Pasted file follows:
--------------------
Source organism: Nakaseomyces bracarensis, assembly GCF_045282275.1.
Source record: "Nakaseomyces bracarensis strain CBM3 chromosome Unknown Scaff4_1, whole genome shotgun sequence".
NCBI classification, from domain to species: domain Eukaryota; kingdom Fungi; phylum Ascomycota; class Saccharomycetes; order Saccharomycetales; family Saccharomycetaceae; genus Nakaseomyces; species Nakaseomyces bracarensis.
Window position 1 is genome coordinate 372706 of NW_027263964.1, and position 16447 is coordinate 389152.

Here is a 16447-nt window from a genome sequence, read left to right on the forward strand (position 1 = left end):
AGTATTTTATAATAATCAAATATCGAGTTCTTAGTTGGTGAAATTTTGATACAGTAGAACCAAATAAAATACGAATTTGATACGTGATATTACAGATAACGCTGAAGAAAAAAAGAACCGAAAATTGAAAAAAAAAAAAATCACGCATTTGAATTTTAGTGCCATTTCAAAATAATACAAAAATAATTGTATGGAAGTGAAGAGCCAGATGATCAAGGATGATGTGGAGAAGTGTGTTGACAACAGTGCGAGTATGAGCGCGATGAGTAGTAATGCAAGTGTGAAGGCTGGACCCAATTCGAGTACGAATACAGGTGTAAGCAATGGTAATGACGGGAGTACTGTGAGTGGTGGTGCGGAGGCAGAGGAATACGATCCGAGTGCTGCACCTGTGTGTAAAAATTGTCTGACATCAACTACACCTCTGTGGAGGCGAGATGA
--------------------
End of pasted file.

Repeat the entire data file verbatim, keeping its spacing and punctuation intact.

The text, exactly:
Source organism: Nakaseomyces bracarensis, assembly GCF_045282275.1.
Source record: "Nakaseomyces bracarensis strain CBM3 chromosome Unknown Scaff4_1, whole genome shotgun sequence".
NCBI classification, from domain to species: domain Eukaryota; kingdom Fungi; phylum Ascomycota; class Saccharomycetes; order Saccharomycetales; family Saccharomycetaceae; genus Nakaseomyces; species Nakaseomyces bracarensis.
Window position 1 is genome coordinate 372706 of NW_027263964.1, and position 16447 is coordinate 389152.

Here is a 16447-nt window from a genome sequence, read left to right on the forward strand (position 1 = left end):
AGTATTTTATAATAATCAAATATCGAGTTCTTAGTTGGTGAAATTTTGATACAGTAGAACCAAATAAAATACGAATTTGATACGTGATATTACAGATAACGCTGAAGAAAAAAAGAACCGAAAATTGAAAAAAAAAAAAATCACGCATTTGAATTTTAGTGCCATTTCAAAATAATACAAAAATAATTGTATGGAAGTGAAGAGCCAGATGATCAAGGATGATGTGGAGAAGTGTGTTGACAACAGTGCGAGTATGAGCGCGATGAGTAGTAATGCAAGTGTGAAGGCTGGACCCAATTCGAGTACGAATACAGGTGTAAGCAATGGTAATGACGGGAGTACTGTGAGTGGTGGTGCGGAGGCAGAGGAATACGATCCGAGTGCTGCACCTGTGTGTAAAAATTGTCTGACATCAACTACACCTCTGTGGAGGCGAGATGA